; Rectilinear Motion by Albin Gomes - msdelacruzinfo
Documents
User Generated
Resources
Learning Center
Your Federal Quarterly Tax Payments are due April 15th

# Rectilinear Motion by Albin Gomes - msdelacruzinfo

VIEWS: 39 PAGES: 7

• pg 1
```									Name- Albin Gomes
Ms. Dela Cruz
Introduction:
A motion along straight line is called rectilinear motion. In general, it need not be one –
dimensional; it can take place in a two dimensional plane or in three dimensional space. But, it
is always possible that rectilinear motion be treated as one dimensional motion, by suitably
orienting axes of the coordinate system. This fact is illustrated here for motion along an
inclined plane. The figure below depicts a rectilinear motion of the block as it slides down the
incline. In this particular case, the description of motion in the coordinate system, as shown,
involves two coordinates (x and y).

The speed and velocity in rectilinear motion are given as:

V(t) = s’(t) = ds/dt

S(t) = / s’(t) / = / ds/dt /

Acceleration:

A(t) = v’(t) = dv/dt

A(t) = s”(t) = d^s/dt^2
Speeding up and slowing down:

A particle in rectilinear motion is speeding up when its speed is increasing and slowing down
when the speed is decreasing.
 When both, the velocity and acceleration have positive signs; the particle is speeding up.
 When the velocity and acceleration have opposite signs, the particle is slowing down.
 When velocity equals zero and acceleration is not equal to zero, there is a change in
direction.

Analyzing position versus time curve:

The position versus time curve contains the following information:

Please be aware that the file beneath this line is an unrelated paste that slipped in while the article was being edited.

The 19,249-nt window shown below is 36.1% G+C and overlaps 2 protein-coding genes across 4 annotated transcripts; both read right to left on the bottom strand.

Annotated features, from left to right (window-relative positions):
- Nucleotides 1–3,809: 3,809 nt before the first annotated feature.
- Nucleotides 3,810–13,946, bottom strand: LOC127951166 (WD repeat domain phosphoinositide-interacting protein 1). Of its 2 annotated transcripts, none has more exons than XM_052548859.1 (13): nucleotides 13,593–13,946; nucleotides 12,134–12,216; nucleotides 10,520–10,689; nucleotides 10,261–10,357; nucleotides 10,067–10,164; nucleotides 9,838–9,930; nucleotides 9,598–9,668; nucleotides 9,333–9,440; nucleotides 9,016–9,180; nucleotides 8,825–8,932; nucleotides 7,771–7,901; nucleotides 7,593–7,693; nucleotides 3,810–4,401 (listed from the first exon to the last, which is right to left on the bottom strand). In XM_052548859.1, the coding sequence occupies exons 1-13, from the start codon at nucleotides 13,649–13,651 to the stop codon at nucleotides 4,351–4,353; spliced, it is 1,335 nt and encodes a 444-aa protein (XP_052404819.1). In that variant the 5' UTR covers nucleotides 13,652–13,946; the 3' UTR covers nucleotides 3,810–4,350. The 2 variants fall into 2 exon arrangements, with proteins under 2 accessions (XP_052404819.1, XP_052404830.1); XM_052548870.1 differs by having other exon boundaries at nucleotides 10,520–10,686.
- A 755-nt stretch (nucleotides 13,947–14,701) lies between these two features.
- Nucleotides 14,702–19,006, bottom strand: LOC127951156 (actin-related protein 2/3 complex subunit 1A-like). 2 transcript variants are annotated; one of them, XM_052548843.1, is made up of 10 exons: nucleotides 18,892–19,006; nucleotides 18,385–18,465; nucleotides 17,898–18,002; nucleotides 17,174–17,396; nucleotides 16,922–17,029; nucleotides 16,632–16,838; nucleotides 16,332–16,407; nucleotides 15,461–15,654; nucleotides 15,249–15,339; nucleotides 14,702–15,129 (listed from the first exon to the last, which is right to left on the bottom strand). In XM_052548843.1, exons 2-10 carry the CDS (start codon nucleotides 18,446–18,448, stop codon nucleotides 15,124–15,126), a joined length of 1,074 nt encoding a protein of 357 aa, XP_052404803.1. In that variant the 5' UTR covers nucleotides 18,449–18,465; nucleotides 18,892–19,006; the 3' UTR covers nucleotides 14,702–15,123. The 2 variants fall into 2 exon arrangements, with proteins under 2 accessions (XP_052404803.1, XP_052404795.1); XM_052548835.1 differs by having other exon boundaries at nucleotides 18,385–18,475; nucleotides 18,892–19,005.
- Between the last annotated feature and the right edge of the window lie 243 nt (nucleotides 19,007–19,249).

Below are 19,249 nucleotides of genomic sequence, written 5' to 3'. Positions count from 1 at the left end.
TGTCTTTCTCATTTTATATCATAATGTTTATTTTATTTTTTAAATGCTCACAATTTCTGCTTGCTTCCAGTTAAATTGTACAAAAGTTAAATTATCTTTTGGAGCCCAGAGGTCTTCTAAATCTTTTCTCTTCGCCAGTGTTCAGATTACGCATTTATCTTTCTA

 If s(t) is positive, the particle is on the positive side of s-axis.
 If s(t) is negative, the particle is on the negative side of s-axis.
 The slope of this curve at any instant represents the instantaneous velocity at that time.
 When curve has a positive slope, velocity is positive and the particle is moving in an
opposite direction.
 When the curve has a negative slope, the velocity is negative and the particle is moving
towards negative direction.
 When the curve is zero, the particle has momentarily stopped.

Important definitions:

 Velocity is defined as the rate of change of position. It is a vector physical quantity, both
speed and direction are required to define it.
 Acceleration is defined as the rate of change of velocity, or, equivalently, as the second
derivative of position.
 Speed is the rate of motion, or equivalently the rate of change in position, often expressed
as distance d traveled per unit of time t.
 Displacement is the position of a point in reference to an origin or to a previous position.

Example 1: Rectilinear motion
Problem: If the position of a particle along x – axis varies in time as :
x=2t2−3t+1
Then:

1. What is the velocity at t = 0?
2. When does velocity become zero?
3. What is the velocity at the origin?

Solution: We first need to find out an expression for velocity by differentiating the given
function of position with respect to time as:

V= ds/dt (2t^2- 3t + 1) = 4t- 3

1. the velocity at time t = 0
4(0) – 3 = -3ft.

2. the velocity becomes 0 at:
4t – 3 = 0
t = ¾ = .75sec

3. velocity at origin:
at origin x = 0
2t^2 – 3t + 1 = 0
(2t – 1) ( t – 1) = 0
t = .5, 1 sec
v(.5) = 4(.5) – 3 = -1
v(1) = 4(1) – 3 = 1

Example 2: Rectilinear motion
Problem: Find the acceleration and velocity function of : s(t) = t^3 – 6t^2.

Solution:
v(t) = ds/dt(t^3 – 6t^2) = 3t^2 – 12t

a(t) = d^2s/dt^2(t^3 – 6t^2) = 6t – 12
Example 3: Rectilinear motion
Problem: an object is thrown up from a height of 16ft, with an initial velocity of 24 ft/sec.
Its height after 1 sec. is given by: 16 + 24t – 16t^2; 0 < t < 2.
a. Find velocity at time t?
b. When is the velocity 0?
c. When is velocity positive?
d. When is velocity negative?
e. When is the object highest? How high?

Solution:
a. v = -32t + 24.
b. v = 0
- 32t+ 24 = 0
T = 24/32 = ¾ sec.
c. Velocity is positive for time [ 0, ¾) because v(t) > 0.
d. Velocity is negative for time (3/4, 2] because v(t) < 0.
e. y(3/4) = 16 + 24(3/4) -16(3/4)^2
= 16 + 18 – 9 = 25 ft. high. Highest point at ¾ secs.
1.   WIKIPEDIA.COM